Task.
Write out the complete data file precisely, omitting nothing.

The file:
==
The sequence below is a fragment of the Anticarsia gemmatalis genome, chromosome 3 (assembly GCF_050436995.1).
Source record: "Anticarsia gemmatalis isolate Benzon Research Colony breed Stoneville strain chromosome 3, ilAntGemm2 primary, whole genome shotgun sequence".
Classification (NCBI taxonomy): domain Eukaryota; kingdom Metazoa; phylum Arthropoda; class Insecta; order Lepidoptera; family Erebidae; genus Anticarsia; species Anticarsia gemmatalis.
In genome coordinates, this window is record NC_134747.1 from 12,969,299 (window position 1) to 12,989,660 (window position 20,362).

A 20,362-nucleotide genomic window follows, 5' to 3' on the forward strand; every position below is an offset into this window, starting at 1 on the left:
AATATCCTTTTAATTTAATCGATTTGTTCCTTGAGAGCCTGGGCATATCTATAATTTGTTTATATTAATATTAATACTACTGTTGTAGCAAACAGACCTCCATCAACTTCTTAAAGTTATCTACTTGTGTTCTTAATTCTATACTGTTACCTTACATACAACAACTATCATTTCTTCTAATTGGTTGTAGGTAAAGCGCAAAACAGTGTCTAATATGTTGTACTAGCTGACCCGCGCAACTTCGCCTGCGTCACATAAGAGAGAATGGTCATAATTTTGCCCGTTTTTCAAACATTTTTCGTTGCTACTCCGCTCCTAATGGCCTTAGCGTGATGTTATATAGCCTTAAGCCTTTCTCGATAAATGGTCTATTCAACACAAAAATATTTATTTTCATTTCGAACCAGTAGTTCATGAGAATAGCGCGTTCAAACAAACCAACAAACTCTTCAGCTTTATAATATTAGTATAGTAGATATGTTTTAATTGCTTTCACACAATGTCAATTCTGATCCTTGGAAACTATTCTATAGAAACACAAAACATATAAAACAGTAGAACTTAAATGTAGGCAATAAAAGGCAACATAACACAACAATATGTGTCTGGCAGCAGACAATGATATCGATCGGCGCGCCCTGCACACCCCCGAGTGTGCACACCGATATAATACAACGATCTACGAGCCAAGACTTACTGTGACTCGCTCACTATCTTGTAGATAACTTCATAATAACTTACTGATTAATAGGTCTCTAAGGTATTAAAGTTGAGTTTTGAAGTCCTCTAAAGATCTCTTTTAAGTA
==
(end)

The sequence below is a fragment of the Anticarsia gemmatalis genome, chromosome 3 (assembly GCF_050436995.1).
Source record: "Anticarsia gemmatalis isolate Benzon Research Colony breed Stoneville strain chromosome 3, ilAntGemm2 primary, whole genome shotgun sequence".
Classification (NCBI taxonomy): domain Eukaryota; kingdom Metazoa; phylum Arthropoda; class Insecta; order Lepidoptera; family Erebidae; genus Anticarsia; species Anticarsia gemmatalis.
In genome coordinates, this window is record NC_134747.1 from 12,969,299 (window position 1) to 12,989,660 (window position 20,362).

A 20,362-nucleotide genomic window follows, 5' to 3' on the forward strand; every position below is an offset into this window, starting at 1 on the left:
AATATCCTTTTAATTTAATCGATTTGTTCCTTGAGAGCCTGGGCATATCTATAATTTGTTTATATTAATATTAATACTACTGTTGTAGCAAACAGACCTCCATCAACTTCTTAAAGTTATCTACTTGTGTTCTTAATTCTATACTGTTACCTTACATACAACAACTATCATTTCTTCTAATTGGTTGTAGGTAAAGCGCAAAACAGTGTCTAATATGTTGTACTAGCTGACCCGCGCAACTTCGCCTGCGTCACATAAGAGAGAATGGTCATAATTTTGCCCGTTTTTCAAACATTTTTCGTTGCTACTCCGCTCCTAATGGCCTTAGCGTGATGTTATATAGCCTTAAGCCTTTCTCGATAAATGGTCTATTCAACACAAAAATATTTATTTTCATTTCGAACCAGTAGTTCATGAGAATAGCGCGTTCAAACAAACCAACAAACTCTTCAGCTTTATAATATTAGTATAGTAGATATGTTTTAATTGCTTTCACACAATGTCAATTCTGATCCTTGGAAACTATTCTATAGAAACACAAAACATATAAAACAGTAGAACTTAAATGTAGGCAATAAAAGGCAACATAACACAACAATATGTGTCTGGCAGCAGACAATGATATCGATCGGCGCGCCCTGCACACCCCCGAGTGTGCACACCGATATAATACAACGATCTACGAGCCAAGACTTACTGTGACTCGCTCACTATCTTGTAGATAACTTCATAATAACTTACTGATTAATAGGTCTCTAAGGTATTAAAGTTGAGTTTTGAAGTCCTCTAAAGATCTCTTTTAAGTA